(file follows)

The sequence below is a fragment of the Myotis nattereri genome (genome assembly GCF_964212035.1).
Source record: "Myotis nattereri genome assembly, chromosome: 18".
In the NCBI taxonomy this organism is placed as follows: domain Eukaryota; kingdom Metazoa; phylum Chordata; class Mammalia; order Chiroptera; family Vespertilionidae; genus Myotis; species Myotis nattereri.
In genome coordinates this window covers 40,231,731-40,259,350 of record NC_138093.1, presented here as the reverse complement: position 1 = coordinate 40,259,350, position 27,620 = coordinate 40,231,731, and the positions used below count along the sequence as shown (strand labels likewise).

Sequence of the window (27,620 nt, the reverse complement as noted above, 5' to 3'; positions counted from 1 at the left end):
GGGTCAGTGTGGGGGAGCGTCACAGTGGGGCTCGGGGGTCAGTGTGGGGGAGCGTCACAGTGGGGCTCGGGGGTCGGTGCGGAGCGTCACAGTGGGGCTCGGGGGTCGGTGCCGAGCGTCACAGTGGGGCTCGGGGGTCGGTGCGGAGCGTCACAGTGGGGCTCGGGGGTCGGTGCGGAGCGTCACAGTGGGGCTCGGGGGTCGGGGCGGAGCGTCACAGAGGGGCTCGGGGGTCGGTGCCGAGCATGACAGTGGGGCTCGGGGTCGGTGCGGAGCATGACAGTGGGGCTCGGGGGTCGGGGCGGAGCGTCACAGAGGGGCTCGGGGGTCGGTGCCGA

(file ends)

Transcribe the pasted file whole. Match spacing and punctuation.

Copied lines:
The sequence below is a fragment of the Myotis nattereri genome (genome assembly GCF_964212035.1).
Source record: "Myotis nattereri genome assembly, chromosome: 18".
In the NCBI taxonomy this organism is placed as follows: domain Eukaryota; kingdom Metazoa; phylum Chordata; class Mammalia; order Chiroptera; family Vespertilionidae; genus Myotis; species Myotis nattereri.
In genome coordinates this window covers 40,231,731-40,259,350 of record NC_138093.1, presented here as the reverse complement: position 1 = coordinate 40,259,350, position 27,620 = coordinate 40,231,731, and the positions used below count along the sequence as shown (strand labels likewise).

Sequence of the window (27,620 nt, the reverse complement as noted above, 5' to 3'; positions counted from 1 at the left end):
GGGTCAGTGTGGGGGAGCGTCACAGTGGGGCTCGGGGGTCAGTGTGGGGGAGCGTCACAGTGGGGCTCGGGGGTCGGTGCGGAGCGTCACAGTGGGGCTCGGGGGTCGGTGCCGAGCGTCACAGTGGGGCTCGGGGGTCGGTGCGGAGCGTCACAGTGGGGCTCGGGGGTCGGTGCGGAGCGTCACAGTGGGGCTCGGGGGTCGGGGCGGAGCGTCACAGAGGGGCTCGGGGGTCGGTGCCGAGCATGACAGTGGGGCTCGGGGTCGGTGCGGAGCATGACAGTGGGGCTCGGGGGTCGGGGCGGAGCGTCACAGAGGGGCTCGGGGGTCGGTGCCGA